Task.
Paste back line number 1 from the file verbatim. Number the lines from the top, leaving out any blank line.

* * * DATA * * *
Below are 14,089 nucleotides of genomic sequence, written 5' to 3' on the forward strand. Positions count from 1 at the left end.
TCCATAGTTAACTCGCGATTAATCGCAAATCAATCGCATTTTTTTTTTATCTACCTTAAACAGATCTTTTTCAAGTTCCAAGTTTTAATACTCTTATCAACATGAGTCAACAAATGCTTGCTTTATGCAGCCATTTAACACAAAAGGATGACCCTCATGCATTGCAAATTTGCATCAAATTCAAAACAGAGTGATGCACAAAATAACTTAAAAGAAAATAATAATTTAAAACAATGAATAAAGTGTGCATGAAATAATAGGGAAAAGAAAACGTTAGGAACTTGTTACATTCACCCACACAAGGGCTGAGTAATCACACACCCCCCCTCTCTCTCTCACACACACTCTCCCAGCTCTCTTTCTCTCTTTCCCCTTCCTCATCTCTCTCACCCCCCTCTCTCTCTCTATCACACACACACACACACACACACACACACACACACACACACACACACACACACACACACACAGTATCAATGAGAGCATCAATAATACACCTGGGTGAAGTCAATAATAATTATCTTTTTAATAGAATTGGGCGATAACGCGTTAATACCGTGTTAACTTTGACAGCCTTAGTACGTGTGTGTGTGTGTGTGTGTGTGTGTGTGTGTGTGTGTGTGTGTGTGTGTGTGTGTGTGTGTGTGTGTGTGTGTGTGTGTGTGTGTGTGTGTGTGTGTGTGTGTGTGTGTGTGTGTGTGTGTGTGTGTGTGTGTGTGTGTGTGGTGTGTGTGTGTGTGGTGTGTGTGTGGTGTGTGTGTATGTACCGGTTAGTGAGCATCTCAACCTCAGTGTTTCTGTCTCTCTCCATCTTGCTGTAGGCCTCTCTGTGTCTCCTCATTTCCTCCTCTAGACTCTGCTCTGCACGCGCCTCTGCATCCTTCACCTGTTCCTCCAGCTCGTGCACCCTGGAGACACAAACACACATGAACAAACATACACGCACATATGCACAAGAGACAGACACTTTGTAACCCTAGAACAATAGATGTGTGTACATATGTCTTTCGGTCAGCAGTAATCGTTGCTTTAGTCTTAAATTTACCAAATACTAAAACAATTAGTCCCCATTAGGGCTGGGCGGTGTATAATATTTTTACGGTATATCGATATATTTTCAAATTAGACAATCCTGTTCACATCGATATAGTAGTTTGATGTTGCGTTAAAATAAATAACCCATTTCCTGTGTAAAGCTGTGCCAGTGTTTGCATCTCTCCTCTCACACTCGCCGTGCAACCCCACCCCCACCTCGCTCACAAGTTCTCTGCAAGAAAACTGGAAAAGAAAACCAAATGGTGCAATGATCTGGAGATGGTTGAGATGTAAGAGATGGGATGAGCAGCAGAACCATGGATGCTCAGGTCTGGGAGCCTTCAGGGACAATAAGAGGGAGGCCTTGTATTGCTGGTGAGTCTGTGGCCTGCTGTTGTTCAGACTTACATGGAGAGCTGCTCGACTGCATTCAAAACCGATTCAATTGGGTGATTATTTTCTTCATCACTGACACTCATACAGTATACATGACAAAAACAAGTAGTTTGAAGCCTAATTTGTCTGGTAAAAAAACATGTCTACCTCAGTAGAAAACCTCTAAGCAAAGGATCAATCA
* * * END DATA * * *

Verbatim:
Below are 14,089 nucleotides of genomic sequence, written 5' to 3' on the forward strand. Positions count from 1 at the left end.